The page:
The grind of the Colonial Athletic Association schedule guarantees some very good teams will have a stressful Selection Sunday. Saturday’s matchup between No. 21 Towson and Stony Brook might be the quintessential example.
Who: No. 21 Towson (5-4, 2-3 CAA) at Stony Brook (5-4, 2-3)
When: Saturday, Nov. 9, 2 p.m. ET
Where: LaValle Stadium; Stony Brook, N.Y.
Watch: LIVE on FloFootball
For two squads very much in the hunt for a playoff berth, both injuries and some heartbreaking setbacks have upped the ante on this final stretch of the regular season. Week 11 may not be must-win for either, but it’s probably close.
With injuries come opportunities, to which Towson can attest. Last week in a big win over Delaware, Caleb Smith emerged to rack up 200 yards receiving.
“It epitomizes a whole bunch that’s great about football, and great about the human spirit,” Towson coach Rob Ambrose said. “A guy who’s on the lower end of the depth chart, just kind of working his way up. … Guys keep falling down, guys keep stepping up. He stepped up in a huge, huge way.”
Stony Brook’s seen it, too, like with freshman running back Ty Son Lawton helping to carry much of the rushing responsibility in the wake of multiple injuries.
The Seawolves are looking to rebound at home after dropping a tough road decision at Richmond. The loss, coming one week after a last-second win over a top 10-ranked Villanova team, speaks to the tumultuous season it’s been throughout the CAA.
Double Dual Threats
As Stony Brook quarterback Tyquell Fields’ star began to rise earlier this season, Stony Brook coach Chuck Priore cited Towson’s Tom Flacco as a benchmark for the dual-threat style of play.
Fields and Flacco have produced some similar numbers heading into Week 11: Fields has thrown for 1,962 yards and 11 touchdowns, and run for 266 yards with four scores. Flacco’s produced 2,143 yards in the air with 16 touchdowns, and 317 ground with a pair of end-zone trips.
Although both are capable ball-carriers, to label either Fields or Flacco as merely running quarterbacks is a disservice to their all-around ability.
“People look at him as a runner,” Priore said. “He’s a thrower first, and then he can beat you with his feet on run-call plays.”
Priore also noted Towson’s wide-receiving corps features some of the most dynamic playmakers in the CAA. Shane Leatherbury’s had an All-American caliber season for the Tigers, while both Darian Street and Smith provide dangerous second options.
While they are dual-threats, stopping the pass is of highest priority for both defenses. Stony Brook experienced that last week when Richmond held Fields to just 10 completions. For Towson, Flacco’s lowest-yardage games – with the exception of his historic performance against Bucknell, in which he only played the first half – have coincided with the Tigers’ losses.
Ready For The Run Game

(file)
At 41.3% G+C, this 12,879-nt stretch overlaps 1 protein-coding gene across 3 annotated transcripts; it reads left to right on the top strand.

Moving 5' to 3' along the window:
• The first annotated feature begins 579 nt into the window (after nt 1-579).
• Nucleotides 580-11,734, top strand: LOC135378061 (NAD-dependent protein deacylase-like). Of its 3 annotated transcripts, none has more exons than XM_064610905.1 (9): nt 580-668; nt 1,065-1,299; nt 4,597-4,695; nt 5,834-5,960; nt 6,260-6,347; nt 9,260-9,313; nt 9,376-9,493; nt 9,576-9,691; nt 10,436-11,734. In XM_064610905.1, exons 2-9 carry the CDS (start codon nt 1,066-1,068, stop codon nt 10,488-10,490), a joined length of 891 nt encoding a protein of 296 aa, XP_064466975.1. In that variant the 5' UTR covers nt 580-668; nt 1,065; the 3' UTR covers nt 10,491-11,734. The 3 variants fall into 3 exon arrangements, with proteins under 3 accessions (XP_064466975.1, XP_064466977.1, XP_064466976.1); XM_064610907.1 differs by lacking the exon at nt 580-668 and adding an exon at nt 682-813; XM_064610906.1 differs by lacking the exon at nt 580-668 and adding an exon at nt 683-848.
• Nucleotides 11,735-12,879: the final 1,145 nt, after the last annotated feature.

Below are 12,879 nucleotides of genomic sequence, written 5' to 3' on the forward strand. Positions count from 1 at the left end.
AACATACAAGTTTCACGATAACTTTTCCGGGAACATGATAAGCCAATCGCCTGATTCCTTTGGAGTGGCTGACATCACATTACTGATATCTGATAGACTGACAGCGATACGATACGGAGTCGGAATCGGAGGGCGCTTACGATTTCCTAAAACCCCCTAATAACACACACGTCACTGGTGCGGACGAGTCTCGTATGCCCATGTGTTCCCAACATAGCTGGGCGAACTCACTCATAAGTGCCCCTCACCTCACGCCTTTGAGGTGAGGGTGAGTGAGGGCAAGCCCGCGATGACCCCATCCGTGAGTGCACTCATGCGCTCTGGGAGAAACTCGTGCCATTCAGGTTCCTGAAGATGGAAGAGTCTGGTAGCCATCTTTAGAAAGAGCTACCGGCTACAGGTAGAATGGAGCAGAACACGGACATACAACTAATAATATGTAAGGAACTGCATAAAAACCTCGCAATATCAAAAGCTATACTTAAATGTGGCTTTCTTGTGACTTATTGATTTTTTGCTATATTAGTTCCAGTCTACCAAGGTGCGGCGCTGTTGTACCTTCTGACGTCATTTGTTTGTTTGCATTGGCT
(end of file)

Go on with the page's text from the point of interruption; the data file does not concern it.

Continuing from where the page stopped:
While the passing proficiency of Saturday’s two quarterbacks takes center stage, rushing defense could swing the outcome.
Both Stony Brook and Towson have dealt with a rash of injuries in their backfields. The loss of Shane Simpson early in the campaign limited some of Towson’s options, but Yeedee Thaenrat has continued to grind as the primary ball-carrier. He put up a monster, three-touchdown game against Delaware.
His 70 yards rushing mark Thaenrat’s high against CAA competition this year.
“The component of having to stop the run allows the play-action pass and bootleg stuff to be successful,” Priore said of Towson’s balance.
Stony Brook’s offense has long built off a stout rushing attack. This season is no exception, with the Seawolves coming in ranked second in the CAA at 208.6 yards on the ground per game.
Richmond flourished last week in limiting Stony Brook’s rushing production, getting into the backfield to slow runs before they could develop. Towson’s rolled with an aggressive blitzing approach much of this season, led by Robert Heyward and Bryce Carter at 9.5 and 9 tackles for loss.
The question mark with such an approach then becomes the bootleg and scrambles Fields is capable of breaking off, much in the same vein as Priore’s observations of Flacco’s run-game production.
Towson’s defensive aggression produces plenty of turnover opportunities. Coby Tippett, Keon Paye and Heyward all have multiple interceptions on the season, and the Tigers rank in a tie for eighth-most interceptions in the FCS.
Stony Brook’s turnover-creation numbers are lower, but the Seawolves’ ability to bring pressure means it’s always a possibility.
Defensive end Sam Kamara’s been the most noticeable of the injuries on the Seawolves’ defense, but Stony Brook has had an important re-addition to the lineup with defensive back Synceir Malone. He returned to make nine tackles in the win against Villanova, provided another seven against Richmond, and picked off his second pass of the year vs. the Spiders.
Malone’s first pick of the year in Week 1 went back for a touchdown. Having a playmaker of his caliber back at full strength bolsters a defense facing a quarterback in Flacco who limits mistakes.